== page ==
Diversity Camp 2019
I’m back home softly landing after a special and memorable week of volunteering at Diversity Camp. My 15-month-old attended with me as our camp mascot for the week and made ALL the friends, which was so cool to watch. Something about being around a baby disarms the defenses and makes young people act unusually silly and smitten.
Highlights for me during the week….
I had so much fun taking the youngest campers on a magical nature walk. We explored a beautiful labyrinth (my own two kiddos are pictured here) and we talked about how the design of this labyrinth is ancient. For centuries, people have walked labyrinths as a form of meditation and prayer. We discussed how labyrinths represent an inward journey of self-discovery – through the metaphor of walking a labyrinth, we embody the process of journeying inward to our center, finding the wisdom we need there, and then journeying back out into the world to use or share what we learned. We each walked this labyrinth and savored it in our own ways – some meandering through the path as it was laid out, and others skipping and leaping among the rocky lines, finding their own freedom. I felt awed by observing the metaphor of one young child, who identifies as non-binary, and the way they danced playfully over and through the boundaries of the labyrinth – just as the boundaries of society’s definition of gender are being playfully blurred through this child’s existence and innocent self-expression. The children collected items they found in nature on our walk – stones, sticks, moss, and a delicate butterfly wing that had been left behind. We shared stories and enjoyed each other’s presence immensely.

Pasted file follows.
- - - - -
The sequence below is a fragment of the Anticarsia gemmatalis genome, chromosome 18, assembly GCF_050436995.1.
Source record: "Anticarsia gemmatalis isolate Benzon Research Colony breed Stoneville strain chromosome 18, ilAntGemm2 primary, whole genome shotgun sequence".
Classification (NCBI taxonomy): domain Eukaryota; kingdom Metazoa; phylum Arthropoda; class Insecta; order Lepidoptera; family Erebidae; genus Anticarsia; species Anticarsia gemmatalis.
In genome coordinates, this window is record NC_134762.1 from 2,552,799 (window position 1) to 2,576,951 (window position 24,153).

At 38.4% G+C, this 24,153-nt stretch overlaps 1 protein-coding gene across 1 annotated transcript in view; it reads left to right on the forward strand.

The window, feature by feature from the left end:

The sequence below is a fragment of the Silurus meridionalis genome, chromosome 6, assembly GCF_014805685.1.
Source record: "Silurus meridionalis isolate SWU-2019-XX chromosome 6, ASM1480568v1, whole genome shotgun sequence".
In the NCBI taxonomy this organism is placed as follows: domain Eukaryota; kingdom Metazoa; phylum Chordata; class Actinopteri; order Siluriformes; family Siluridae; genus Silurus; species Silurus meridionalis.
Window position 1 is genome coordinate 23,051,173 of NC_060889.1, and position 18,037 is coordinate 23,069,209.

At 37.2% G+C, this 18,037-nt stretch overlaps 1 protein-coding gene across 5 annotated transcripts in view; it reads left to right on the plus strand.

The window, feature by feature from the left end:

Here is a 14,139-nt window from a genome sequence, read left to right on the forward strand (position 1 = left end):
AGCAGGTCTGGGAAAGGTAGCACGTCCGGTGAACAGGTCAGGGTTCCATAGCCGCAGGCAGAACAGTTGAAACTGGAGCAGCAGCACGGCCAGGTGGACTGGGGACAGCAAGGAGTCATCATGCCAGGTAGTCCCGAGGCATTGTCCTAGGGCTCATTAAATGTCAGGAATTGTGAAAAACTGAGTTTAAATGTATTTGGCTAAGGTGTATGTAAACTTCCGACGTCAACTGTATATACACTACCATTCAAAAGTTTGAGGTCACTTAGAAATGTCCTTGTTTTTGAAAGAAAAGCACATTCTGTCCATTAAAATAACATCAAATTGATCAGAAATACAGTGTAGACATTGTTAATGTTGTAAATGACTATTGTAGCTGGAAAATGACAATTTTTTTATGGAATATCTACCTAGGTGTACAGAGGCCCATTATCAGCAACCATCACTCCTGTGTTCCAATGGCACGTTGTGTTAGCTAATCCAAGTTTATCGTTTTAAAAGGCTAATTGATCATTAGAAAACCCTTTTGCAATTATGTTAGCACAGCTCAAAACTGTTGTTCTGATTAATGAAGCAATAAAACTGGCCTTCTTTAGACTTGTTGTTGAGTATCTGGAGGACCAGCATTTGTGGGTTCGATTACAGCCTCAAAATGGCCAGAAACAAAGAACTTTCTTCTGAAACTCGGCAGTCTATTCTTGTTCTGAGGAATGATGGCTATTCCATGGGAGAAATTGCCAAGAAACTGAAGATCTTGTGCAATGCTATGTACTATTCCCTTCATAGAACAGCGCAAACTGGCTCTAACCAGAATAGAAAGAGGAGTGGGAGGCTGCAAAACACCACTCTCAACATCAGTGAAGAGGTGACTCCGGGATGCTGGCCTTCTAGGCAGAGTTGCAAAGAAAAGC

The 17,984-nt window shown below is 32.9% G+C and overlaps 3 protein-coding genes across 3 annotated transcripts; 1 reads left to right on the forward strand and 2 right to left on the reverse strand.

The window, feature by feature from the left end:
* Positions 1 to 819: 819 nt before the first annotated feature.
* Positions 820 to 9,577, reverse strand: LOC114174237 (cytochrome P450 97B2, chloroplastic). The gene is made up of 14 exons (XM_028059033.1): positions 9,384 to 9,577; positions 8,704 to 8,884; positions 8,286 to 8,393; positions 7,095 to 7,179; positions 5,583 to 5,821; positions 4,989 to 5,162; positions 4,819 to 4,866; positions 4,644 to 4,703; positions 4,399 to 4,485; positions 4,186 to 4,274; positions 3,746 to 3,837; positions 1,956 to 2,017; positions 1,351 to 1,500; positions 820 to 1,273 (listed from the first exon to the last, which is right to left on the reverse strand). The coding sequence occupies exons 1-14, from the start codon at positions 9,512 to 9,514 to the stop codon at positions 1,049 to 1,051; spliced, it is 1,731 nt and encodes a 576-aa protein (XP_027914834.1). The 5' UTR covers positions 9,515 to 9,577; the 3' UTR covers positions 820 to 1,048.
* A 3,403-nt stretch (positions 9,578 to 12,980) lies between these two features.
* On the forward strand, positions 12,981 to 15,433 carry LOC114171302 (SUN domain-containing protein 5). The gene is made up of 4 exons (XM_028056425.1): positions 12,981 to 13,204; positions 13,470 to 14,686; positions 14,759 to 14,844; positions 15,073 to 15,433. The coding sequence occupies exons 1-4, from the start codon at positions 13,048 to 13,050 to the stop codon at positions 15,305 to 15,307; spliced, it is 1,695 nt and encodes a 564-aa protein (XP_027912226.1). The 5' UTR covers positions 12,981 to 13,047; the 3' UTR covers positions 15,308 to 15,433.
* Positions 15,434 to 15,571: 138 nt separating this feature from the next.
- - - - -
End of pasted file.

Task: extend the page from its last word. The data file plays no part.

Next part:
I expanded into new and slightly uncomfortable territory this year and offered two community drum circles. The kids and adults really enjoyed connecting and collaborating through self-expression with percussion instruments – plus, we had SO MUCH FUN. We talked about the relevance of attunement in music, in relationships, and in life. We reflected on the importance of deeply listening and being present with each other to support attunement.
I offered two Qoya classes (for the third year), which is always an honor and privilege. This camp is one of my favorite places to teach Qoya. Qoya provides a unique roadmap for getting out of your head and into your body in a really easy, unintimidating, and freeing way. We explored a fun theme “Embrace Your Weird” to move with the experience of embracing all of who we are and especially those things that make us feel odd or different, as these aspects often become our unique gifts to the world.
There were many other memorable moments and experiences with extremely gifted campers and adult counselors/helpers. Sometimes just a quick “check-in” conversation in passing between activities was profound. For many youth, this was their first time attending Diversity Camp. For many, this camp is the only place they feel fully accepted and safe being who they are. Many campers are completely ‘lit up’ from feeling so validated in this environment – bright smiles, laughter, giggles, and bravely sharing their creative selves in ways they might have never dreamed of back home. Creating their own mixes of eco-friendly glitter in one of the workshops was another highlight – seeing the kids sparkling in the sunlight, covered in rainbow glitter, was the perfect external reflection of their internal shine.
Thank you #diversitycamp for creating a safe, affirming space for LGBTQ+ kids and families to gather for a fun-filled week of outdoor camp - crafts, swimming, campfires/s’mores, dance/movement, singing and games. I love supporting this camp with my time and resources. You can too at www.diversitycamp.org